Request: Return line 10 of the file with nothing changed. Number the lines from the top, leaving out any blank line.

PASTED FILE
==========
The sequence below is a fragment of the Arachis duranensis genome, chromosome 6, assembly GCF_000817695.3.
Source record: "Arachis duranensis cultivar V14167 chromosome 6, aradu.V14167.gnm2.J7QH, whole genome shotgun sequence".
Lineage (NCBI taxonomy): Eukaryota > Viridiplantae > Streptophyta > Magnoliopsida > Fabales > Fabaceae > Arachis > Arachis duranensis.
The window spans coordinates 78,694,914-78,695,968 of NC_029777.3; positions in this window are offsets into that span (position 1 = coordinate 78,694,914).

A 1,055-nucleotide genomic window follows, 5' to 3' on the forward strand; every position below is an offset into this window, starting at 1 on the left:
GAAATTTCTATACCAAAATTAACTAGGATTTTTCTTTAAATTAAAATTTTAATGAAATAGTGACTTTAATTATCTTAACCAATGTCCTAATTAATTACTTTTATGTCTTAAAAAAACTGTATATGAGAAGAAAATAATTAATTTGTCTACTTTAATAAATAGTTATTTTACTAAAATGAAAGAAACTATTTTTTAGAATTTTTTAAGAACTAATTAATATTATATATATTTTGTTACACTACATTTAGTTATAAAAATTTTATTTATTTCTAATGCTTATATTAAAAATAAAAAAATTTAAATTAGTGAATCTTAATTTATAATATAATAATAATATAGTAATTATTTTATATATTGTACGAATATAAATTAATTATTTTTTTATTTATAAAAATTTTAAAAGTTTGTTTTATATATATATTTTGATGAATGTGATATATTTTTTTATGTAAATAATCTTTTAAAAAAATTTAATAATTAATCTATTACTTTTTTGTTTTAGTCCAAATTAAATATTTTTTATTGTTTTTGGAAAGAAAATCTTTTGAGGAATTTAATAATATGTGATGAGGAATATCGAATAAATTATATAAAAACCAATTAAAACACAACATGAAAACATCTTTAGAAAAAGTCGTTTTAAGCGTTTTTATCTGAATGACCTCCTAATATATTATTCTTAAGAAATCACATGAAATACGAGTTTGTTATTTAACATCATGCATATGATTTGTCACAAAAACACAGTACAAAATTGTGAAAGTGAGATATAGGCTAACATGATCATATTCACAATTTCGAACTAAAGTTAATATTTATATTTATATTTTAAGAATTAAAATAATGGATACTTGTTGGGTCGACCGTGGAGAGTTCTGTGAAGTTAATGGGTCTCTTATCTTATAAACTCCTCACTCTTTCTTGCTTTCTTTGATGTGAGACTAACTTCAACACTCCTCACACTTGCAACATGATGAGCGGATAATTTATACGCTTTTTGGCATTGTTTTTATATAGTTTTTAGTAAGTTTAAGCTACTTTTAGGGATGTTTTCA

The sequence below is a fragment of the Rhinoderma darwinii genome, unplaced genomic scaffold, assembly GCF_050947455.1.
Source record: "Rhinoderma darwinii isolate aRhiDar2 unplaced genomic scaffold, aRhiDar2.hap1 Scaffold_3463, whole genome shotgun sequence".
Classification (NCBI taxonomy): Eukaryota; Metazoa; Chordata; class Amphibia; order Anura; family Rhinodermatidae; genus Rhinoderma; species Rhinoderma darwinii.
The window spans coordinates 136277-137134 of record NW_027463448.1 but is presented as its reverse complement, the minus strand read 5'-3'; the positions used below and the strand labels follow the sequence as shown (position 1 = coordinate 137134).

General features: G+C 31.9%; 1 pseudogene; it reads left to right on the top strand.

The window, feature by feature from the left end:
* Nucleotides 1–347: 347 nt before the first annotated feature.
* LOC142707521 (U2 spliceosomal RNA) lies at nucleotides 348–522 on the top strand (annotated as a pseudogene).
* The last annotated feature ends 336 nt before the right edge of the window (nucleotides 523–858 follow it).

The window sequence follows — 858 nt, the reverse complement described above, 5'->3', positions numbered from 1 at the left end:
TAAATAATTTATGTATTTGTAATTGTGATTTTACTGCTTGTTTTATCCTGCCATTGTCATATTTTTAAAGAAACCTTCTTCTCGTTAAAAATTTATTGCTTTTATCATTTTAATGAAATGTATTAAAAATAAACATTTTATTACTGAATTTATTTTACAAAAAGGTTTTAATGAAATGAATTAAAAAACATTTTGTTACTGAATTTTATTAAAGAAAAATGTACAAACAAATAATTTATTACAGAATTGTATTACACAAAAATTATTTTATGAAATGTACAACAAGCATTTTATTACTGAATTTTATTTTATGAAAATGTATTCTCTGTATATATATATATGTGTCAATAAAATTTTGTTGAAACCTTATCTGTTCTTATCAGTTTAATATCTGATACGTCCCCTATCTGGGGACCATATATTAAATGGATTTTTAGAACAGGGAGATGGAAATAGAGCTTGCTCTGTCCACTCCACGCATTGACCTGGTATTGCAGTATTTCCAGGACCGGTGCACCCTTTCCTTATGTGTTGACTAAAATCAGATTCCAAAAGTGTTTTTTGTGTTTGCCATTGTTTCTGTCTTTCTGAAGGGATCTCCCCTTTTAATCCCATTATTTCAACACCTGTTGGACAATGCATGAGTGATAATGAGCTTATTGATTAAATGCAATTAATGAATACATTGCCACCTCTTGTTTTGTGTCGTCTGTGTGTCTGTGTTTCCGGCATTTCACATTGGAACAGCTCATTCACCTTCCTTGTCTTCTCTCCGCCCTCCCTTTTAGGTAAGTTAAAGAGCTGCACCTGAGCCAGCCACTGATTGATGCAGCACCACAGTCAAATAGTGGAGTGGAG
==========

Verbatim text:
The window spans coordinates 136277-137134 of record NW_027463448.1 but is presented as its reverse complement, the minus strand read 5'-3'; the positions used below and the strand labels follow the sequence as shown (position 1 = coordinate 137134).